Best: “Learn what to expect from the course and anticipate the conditions.” Study the course profile and plan your race strategy. Downhill in the first half? Don’t run it too hard. Hill at the end? Expect it and have the strength left to power up it. You can’t control the weather, but if you are prepared in all other areas then all you need to do is execute on the day!
Worst: “Run the first mile as fast as possible to beat the crowds.” Nah! Always stick to your practised pace!
Best: “Never wear new shoes on race day!” Tried and tested is the way to go. If you’re going to take on 26.2 miles, you need to ensure your running in shoes that are right for your feet – and that they’re properly bedded-in to avoid any nasty surprises on race day!
You can call in to Run4It anytime and use our free +runlab video analysis and shoe fitting service, to find out whether you’re a neutral runner or require more stability/cushion underfoot.
Worst: “Give fuel supplies to your spectators to carry and give to you .” DO NOT rely on your spectators to feed you energy gels or drinks at certain (pre-agreed) points on the marathon course. With the best will in the world, things might not go quite to plan. The barriers at mile 17 could be jam packed so your cheer squad are forced on. You might end up on the opposite side of the raceway. Etc. It’s best to carry enough fuel on you to see you through the 26.2 miles, so nothing can throw you off!
Best: “Run your own race!” Getting through 26.2 miles is tough no matter who you are. It sounds really obvious, but concentrate on your run. Don’t worry about people setting off like rockets, or running past you – you will more than likely pass them later on! Set yourself small milestones, breaking up the course into manageable chunks. Once you’ve hit half way, you can begin to count down the miles, then minutes!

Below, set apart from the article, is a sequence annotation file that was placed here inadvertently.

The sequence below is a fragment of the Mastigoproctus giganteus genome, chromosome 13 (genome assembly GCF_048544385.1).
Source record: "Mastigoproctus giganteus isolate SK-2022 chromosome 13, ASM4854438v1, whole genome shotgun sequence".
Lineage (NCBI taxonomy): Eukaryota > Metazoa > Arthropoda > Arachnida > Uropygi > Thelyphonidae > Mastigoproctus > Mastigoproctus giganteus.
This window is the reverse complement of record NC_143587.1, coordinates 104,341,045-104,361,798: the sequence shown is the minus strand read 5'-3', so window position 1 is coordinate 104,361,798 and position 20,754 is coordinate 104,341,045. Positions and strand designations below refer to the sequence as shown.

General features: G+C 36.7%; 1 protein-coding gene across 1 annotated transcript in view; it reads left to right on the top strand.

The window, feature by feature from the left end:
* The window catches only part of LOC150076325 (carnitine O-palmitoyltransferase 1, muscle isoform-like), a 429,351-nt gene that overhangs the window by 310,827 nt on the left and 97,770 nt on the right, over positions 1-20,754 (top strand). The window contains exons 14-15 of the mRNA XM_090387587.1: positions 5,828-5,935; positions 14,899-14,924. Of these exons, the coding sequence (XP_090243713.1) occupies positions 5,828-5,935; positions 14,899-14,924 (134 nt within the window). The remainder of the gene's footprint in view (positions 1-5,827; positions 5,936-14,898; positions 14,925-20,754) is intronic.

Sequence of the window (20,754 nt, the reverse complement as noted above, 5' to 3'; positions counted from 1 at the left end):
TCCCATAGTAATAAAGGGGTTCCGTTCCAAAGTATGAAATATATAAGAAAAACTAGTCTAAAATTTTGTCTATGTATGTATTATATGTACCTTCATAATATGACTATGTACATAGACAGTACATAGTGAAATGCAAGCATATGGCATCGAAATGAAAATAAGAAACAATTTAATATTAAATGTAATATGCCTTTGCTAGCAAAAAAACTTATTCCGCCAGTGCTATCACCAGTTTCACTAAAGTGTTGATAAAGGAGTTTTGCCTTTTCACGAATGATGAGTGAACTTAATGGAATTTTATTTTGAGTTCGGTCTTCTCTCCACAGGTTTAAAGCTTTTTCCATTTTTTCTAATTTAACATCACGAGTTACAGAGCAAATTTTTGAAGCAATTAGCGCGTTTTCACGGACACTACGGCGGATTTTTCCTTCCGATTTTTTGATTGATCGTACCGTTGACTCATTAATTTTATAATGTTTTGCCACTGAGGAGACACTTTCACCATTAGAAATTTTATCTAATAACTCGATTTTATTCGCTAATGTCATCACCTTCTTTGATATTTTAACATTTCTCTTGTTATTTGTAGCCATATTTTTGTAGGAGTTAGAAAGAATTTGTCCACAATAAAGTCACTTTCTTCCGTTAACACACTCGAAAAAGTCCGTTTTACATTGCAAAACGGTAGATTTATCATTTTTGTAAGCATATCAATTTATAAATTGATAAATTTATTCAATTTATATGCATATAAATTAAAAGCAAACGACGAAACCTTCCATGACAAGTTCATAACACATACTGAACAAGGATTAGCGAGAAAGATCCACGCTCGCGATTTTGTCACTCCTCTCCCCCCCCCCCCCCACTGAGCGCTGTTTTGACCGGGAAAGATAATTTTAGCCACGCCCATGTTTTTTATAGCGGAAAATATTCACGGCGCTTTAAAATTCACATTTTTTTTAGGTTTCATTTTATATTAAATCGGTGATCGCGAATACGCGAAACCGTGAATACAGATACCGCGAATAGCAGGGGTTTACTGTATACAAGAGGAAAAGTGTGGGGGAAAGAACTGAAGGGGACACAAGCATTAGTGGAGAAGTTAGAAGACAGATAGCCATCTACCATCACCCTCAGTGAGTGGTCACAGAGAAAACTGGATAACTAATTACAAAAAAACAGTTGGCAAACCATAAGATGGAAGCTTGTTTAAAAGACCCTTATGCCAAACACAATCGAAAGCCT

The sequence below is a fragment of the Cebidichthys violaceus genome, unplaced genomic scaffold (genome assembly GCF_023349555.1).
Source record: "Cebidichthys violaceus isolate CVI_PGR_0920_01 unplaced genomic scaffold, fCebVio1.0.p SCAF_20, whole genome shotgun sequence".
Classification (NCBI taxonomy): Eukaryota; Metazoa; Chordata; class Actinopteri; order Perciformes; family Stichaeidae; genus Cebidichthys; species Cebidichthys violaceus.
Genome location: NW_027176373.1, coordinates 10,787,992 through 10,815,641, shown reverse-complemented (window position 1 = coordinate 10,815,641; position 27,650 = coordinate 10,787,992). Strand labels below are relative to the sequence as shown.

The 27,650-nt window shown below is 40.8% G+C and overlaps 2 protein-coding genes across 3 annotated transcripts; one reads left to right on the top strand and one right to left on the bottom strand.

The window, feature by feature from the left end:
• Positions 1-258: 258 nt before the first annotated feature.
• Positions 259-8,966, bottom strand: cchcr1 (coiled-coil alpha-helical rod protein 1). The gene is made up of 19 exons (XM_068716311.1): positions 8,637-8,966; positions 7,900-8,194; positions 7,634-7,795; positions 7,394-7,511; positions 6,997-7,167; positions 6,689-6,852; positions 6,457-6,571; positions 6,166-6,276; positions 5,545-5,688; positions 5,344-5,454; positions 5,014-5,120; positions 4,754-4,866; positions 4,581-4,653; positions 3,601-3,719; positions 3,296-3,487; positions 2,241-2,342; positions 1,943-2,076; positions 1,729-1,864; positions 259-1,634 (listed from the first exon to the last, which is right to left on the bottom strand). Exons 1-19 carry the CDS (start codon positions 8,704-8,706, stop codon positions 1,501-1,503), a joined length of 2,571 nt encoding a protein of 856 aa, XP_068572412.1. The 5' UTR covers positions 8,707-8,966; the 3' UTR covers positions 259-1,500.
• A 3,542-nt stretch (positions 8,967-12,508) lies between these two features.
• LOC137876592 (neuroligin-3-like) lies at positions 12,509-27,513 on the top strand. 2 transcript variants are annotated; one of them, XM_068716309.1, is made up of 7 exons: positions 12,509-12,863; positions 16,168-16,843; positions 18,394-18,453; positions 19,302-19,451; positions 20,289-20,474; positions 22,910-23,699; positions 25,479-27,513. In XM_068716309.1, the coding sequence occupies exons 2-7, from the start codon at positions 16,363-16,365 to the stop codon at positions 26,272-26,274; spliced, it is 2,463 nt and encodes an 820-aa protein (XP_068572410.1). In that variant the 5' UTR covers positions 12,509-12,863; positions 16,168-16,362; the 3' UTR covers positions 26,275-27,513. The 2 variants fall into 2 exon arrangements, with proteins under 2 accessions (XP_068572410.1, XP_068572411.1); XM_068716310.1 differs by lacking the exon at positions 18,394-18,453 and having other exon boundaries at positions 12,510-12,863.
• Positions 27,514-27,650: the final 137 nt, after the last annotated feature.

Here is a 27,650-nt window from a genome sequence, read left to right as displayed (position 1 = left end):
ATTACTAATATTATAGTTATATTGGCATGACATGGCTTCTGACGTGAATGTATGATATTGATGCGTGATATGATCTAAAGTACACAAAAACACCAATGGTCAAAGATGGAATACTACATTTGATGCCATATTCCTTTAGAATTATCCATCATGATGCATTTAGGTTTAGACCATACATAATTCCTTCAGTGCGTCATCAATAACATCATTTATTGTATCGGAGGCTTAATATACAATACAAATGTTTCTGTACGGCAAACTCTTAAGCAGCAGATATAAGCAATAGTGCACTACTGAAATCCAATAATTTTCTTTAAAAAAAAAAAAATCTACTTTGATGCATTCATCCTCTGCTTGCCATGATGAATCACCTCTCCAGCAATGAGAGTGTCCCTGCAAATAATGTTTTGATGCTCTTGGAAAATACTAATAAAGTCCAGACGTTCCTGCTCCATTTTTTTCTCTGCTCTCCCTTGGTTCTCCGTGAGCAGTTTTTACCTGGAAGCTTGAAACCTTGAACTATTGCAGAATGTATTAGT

Worst: “Have a rigid ‘do or die’ time goal in mind and meet it.” Having a strict time goal, say to finish in 3 hours 45 minutes, can be motivating, but also a source of negative thoughts and feelings of disappointment if things don’t go quite to plan. Be flexible with your goals. Aim to finish within a certain time range i.e. between 3 hours 45 mins and 4 hours 5 mins and so you’re well-equipped to overcome any adversities on the day (bad weather, a surprise tumble or fall and such like).
Best: “Once you hit the 20 mile marker you only have 10k left, and anyone running a marathon is capable of running 10k!” That helped me a lot at mile 20!
Worst: “Run every day!” You don’t need to. 4 runs a week is more than enough. (Ron Hill won’t be happy at this one…)
Graeme, Edinburgh Maybury
Best: “Write your name on your vest/t-shirt so people can call out your name and cheer you on!” The roars and support of the crowd will give you instant energy and motivation!
Worst: “Don’t take the gels the race offers you unless you’ve tried them before.” Because if you’ve got less than 5k or 10k to go and you feel you need the extra energy, you’d be silly to not use it!
Astrid, Edinburgh Maybury